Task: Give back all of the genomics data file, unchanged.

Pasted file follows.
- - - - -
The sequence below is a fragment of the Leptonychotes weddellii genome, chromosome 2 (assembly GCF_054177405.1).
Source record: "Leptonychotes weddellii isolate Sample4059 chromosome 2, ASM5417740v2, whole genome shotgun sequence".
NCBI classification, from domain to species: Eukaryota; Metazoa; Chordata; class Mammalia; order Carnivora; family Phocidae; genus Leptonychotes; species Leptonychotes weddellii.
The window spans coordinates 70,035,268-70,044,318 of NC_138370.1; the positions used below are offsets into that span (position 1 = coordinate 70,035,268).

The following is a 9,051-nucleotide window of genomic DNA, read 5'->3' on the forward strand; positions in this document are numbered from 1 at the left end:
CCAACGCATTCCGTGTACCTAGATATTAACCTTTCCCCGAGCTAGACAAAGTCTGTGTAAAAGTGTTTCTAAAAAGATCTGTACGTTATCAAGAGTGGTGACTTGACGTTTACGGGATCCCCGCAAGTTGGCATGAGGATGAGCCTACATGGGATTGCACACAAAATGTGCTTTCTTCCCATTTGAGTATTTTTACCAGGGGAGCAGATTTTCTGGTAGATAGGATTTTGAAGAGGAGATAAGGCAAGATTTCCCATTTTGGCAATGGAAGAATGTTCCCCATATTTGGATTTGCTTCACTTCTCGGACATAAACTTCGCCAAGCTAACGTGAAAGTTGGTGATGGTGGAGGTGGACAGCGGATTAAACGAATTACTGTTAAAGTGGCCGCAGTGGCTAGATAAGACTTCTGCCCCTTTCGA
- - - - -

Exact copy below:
The sequence below is a fragment of the Leptonychotes weddellii genome, chromosome 2 (assembly GCF_054177405.1).
Source record: "Leptonychotes weddellii isolate Sample4059 chromosome 2, ASM5417740v2, whole genome shotgun sequence".
NCBI classification, from domain to species: Eukaryota; Metazoa; Chordata; class Mammalia; order Carnivora; family Phocidae; genus Leptonychotes; species Leptonychotes weddellii.
The window spans coordinates 70,035,268-70,044,318 of NC_138370.1; the positions used below are offsets into that span (position 1 = coordinate 70,035,268).

The following is a 9,051-nucleotide window of genomic DNA, read 5'->3' on the forward strand; positions in this document are numbered from 1 at the left end:
CCAACGCATTCCGTGTACCTAGATATTAACCTTTCCCCGAGCTAGACAAAGTCTGTGTAAAAGTGTTTCTAAAAAGATCTGTACGTTATCAAGAGTGGTGACTTGACGTTTACGGGATCCCCGCAAGTTGGCATGAGGATGAGCCTACATGGGATTGCACACAAAATGTGCTTTCTTCCCATTTGAGTATTTTTACCAGGGGAGCAGATTTTCTGGTAGATAGGATTTTGAAGAGGAGATAAGGCAAGATTTCCCATTTTGGCAATGGAAGAATGTTCCCCATATTTGGATTTGCTTCACTTCTCGGACATAAACTTCGCCAAGCTAACGTGAAAGTTGGTGATGGTGGAGGTGGACAGCGGATTAAACGAATTACTGTTAAAGTGGCCGCAGTGGCTAGATAAGACTTCTGCCCCTTTCGA